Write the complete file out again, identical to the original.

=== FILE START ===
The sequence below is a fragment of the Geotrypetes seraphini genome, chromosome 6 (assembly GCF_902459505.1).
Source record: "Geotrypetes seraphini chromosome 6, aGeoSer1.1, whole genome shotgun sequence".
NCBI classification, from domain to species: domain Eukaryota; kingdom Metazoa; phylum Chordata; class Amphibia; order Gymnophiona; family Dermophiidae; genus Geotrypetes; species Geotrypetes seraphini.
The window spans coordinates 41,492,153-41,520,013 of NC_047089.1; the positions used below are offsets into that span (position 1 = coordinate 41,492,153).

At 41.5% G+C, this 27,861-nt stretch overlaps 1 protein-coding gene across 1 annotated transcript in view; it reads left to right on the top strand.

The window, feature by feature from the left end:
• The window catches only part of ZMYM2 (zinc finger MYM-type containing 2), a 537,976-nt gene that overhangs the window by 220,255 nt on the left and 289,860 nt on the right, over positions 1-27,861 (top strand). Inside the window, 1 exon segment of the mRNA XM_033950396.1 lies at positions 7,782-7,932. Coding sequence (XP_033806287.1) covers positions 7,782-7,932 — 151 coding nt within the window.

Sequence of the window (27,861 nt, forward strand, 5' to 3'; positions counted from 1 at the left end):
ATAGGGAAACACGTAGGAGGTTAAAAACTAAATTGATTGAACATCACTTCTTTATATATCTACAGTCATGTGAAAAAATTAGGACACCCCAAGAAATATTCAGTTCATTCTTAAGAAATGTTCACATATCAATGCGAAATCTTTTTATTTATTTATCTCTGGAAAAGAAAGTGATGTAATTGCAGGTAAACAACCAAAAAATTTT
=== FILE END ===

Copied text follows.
The sequence below is a fragment of the Geotrypetes seraphini genome, chromosome 6 (assembly GCF_902459505.1).
Source record: "Geotrypetes seraphini chromosome 6, aGeoSer1.1, whole genome shotgun sequence".
NCBI classification, from domain to species: domain Eukaryota; kingdom Metazoa; phylum Chordata; class Amphibia; order Gymnophiona; family Dermophiidae; genus Geotrypetes; species Geotrypetes seraphini.
The window spans coordinates 41,492,153-41,520,013 of NC_047089.1; the positions used below are offsets into that span (position 1 = coordinate 41,492,153).

At 41.5% G+C, this 27,861-nt stretch overlaps 1 protein-coding gene across 1 annotated transcript in view; it reads left to right on the top strand.

The window, feature by feature from the left end:
• The window catches only part of ZMYM2 (zinc finger MYM-type containing 2), a 537,976-nt gene that overhangs the window by 220,255 nt on the left and 289,860 nt on the right, over positions 1-27,861 (top strand). Inside the window, 1 exon segment of the mRNA XM_033950396.1 lies at positions 7,782-7,932. Coding sequence (XP_033806287.1) covers positions 7,782-7,932 — 151 coding nt within the window.

Sequence of the window (27,861 nt, forward strand, 5' to 3'; positions counted from 1 at the left end):
ATAGGGAAACACGTAGGAGGTTAAAAACTAAATTGATTGAACATCACTTCTTTATATATCTACAGTCATGTGAAAAAATTAGGACACCCCAAGAAATATTCAGTTCATTCTTAAGAAATGTTCACATATCAATGCGAAATCTTTTTATTTATTTATCTCTGGAAAAGAAAGTGATGTAATTGCAGGTAAACAACCAAAAAATTTT